Starting a New Job: How to Do it Right

Starting a new job can be really stressful. So in this article, I’m going to tell you some tips and tricks for how you can start your new role off right. These are based on my own personal experiences in the last year or so when I took my first role in close to a decade.

Tip #1: Do work before day one

What I mean by that is a few weeks before your onboarding, you should reach out to whoever’s going to be your manager or your leader at the new company and ask if there’s any materials that you can review before your start date.

The reason why you do this is because A: it demonstrates to your next manager or leader that you are proactive and B: it gives you an opportunity to actually consume the new information at a reasonable pace. A lot of times in those first few weeks that you’re starting a new job, it can be really stressful and you’re learning a lot of things at once.

And so by having an opportunity ahead of your actual start date to go through some different materials, it can be a good way for you to make sure that when you’re actually onboarding in weeks one through four, that it’s not the first time you’re ever seeing that particular piece of content. Your mileage may vary depending on what size company you’re joining.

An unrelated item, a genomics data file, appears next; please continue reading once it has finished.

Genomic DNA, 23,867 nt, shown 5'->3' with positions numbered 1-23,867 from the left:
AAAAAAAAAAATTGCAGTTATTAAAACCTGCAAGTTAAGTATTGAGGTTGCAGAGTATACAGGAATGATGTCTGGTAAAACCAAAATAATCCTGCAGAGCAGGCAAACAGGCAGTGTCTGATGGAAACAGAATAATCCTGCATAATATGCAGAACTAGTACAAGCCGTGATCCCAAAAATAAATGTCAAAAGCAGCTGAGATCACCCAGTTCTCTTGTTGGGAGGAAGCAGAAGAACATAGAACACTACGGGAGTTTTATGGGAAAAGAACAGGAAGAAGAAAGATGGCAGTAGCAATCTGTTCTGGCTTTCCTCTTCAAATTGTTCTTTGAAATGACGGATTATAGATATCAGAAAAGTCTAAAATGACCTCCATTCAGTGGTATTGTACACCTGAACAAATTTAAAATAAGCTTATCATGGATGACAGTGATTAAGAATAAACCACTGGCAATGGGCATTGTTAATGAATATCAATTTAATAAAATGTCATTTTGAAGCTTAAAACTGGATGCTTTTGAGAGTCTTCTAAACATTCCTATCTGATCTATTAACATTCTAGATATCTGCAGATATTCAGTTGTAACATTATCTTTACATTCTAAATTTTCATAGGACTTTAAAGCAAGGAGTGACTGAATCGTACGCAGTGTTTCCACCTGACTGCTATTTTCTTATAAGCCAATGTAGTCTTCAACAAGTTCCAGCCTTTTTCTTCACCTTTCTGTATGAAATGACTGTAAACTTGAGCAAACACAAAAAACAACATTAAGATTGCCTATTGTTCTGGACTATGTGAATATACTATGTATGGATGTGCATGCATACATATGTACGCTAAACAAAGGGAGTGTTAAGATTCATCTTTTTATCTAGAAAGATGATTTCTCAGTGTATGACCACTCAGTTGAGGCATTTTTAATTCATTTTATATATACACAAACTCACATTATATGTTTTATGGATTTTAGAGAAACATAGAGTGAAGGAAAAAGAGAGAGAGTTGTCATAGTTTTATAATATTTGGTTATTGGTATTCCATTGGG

This is probably going to be more likely something that you can ask for when it’s a smaller company, as opposed to a larger company. That said though, worst case scenario, it’s going to be something where it’ll demonstrate to the future people that you’re working with that you’re really excited to start on your role as well as you want to hit the ground running in delivering impact.

Remember our goal when whenever we’re starting a new job is to prove our value and to prove our worth for them being excited and extending us an offer. So we want to be able to start delivering that impact immediately before day one.

Tip #2: Set out clear outcomes for the 30, the 60 and the 90 day plan.

You want to outline three to five key performance indicators or KPIs that your manager can hold you accountable for. And then what you’re going to want to do is every single week, give your manager an update of how you’re striving toward the particular key outcomes that both of you agreed upon.